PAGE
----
White, Henry Octavius

10/17/1912

HENRY OCTAVIUS WHITE
June 8, 1840 - 1912
 
Rev. Henry Octavius White was born June 8, 1840, at Franklin, Tenn. He was born again into the kingdom and patience of our Lord Jesus Christ September 10, 1856; given license as an exhorter May 15, 1858; and received his credentials as a preacher on the 6th day of August during the following year.
He joined the Louisiana Conference at its regular session in 1860. He was married in 1868 to Miss Eliza Robinet, who shared with him the duties and labors of an extended itinerant life, and together they reared a large family. His devoted wife and children mourn their loss, yet this is softened by the assured hope of reunion in the eternal home.
The scope of his ministry is practically coextensive with the State of Louisiana of history that was replete with the inflictions of war, flood, and life history shows that he kept the faith and moved forward in and covers a period of history that was replete with the inflictions of war, flood, and pestilence. Yet his life history shows that he kept the faith and moved forward in his appointed way steadfastly-until the final call came on October 17, 1912. He received the following appointments at the hands of the chosen authorities of the Church: Sabin Circuit, 1861; Caddo Circuit, 1862; Bear Creek Circuit, 1863; Bayou Macon, 1864-65; Big Cane and Evergreen, 1866; Alexandria, 1867-68; Bossier, 1869; North Bossier, 1870-72; Minden, 1873; Trenton, 1874-76; Bastrop, 1877-78; Lake Providence, 1879-82; Baton Rouge, 1883-84; New Iberia, 1885-86; Rayne and Plaquemine Brulee, 1887; Minden, 1888-89; Arcadia, 1890; Delhi District, 1891-94; Opelousas District, 1895-98; Lake Providence, 1899-1900; Arcadia, 1901-02; Bienville, 1903-05; Columbia, 1906-09; Mangham, 1910-11. From this place, after a ministry of two months and seven days of the current Conference year, he entered into rest. He received altogether twenty-four appointments to different charges as circuit and station preacher and presiding elder.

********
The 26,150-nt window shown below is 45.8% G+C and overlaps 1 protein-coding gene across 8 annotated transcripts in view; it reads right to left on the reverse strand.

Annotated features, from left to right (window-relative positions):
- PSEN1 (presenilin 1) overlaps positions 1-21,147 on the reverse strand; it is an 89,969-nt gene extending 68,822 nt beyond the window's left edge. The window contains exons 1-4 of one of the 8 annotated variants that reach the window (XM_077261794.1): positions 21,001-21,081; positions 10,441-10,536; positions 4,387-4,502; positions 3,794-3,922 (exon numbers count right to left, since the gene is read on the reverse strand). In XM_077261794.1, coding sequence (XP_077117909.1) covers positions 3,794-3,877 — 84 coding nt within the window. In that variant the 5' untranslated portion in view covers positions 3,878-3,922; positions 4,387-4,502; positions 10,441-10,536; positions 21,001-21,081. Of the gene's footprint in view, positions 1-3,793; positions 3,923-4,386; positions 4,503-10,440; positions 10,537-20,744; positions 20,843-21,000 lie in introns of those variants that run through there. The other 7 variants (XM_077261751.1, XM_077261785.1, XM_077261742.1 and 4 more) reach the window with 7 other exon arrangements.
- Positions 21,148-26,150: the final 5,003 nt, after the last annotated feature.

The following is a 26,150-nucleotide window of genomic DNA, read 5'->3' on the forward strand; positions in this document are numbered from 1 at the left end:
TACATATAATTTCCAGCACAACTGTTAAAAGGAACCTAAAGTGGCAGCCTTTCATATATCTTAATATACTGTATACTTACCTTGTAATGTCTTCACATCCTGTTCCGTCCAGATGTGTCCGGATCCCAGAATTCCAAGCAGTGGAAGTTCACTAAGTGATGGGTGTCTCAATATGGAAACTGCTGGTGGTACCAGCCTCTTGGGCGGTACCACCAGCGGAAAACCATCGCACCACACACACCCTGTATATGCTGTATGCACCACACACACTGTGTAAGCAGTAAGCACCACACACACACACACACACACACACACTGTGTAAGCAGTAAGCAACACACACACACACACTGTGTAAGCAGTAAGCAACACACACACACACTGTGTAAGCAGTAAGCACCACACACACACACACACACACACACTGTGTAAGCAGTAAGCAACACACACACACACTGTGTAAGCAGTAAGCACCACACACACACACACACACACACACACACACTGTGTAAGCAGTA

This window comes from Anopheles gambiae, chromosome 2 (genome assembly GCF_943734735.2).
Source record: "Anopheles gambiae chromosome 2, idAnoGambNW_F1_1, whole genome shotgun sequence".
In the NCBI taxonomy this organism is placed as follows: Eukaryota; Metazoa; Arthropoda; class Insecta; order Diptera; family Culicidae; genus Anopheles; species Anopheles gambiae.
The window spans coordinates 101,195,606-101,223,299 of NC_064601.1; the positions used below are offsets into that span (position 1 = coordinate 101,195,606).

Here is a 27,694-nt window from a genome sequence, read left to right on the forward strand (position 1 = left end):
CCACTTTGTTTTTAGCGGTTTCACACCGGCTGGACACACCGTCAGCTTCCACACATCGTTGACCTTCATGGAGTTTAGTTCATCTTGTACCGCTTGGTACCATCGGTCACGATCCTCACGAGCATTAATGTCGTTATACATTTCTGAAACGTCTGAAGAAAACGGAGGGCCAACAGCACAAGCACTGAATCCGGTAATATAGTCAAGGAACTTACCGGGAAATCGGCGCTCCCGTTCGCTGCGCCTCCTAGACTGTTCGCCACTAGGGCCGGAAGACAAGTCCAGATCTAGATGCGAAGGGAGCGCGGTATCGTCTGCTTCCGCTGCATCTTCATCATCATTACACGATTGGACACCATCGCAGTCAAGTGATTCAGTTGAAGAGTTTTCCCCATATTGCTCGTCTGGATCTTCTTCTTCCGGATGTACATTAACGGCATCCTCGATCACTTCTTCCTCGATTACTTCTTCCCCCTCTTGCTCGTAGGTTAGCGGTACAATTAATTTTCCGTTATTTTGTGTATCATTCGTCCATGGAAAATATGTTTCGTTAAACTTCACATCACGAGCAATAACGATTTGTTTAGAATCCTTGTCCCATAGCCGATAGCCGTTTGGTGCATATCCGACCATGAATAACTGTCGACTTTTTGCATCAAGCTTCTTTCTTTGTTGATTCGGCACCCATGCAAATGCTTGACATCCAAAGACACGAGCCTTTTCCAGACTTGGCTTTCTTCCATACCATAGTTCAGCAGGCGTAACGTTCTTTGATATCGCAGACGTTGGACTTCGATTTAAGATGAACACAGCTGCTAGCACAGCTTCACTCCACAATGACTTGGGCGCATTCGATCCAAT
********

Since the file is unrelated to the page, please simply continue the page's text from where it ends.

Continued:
Such a life of sacrifice and service crystallizes into its own memorial. No doubt the full-rounded voice, so often heard in earnest prayer in the council of the saints below, now joins in the praises of God above.
Source: Journal Louisiana Conference Methodist Episcopal Church, South, 1912, pages 66-67 by S. J. Davis.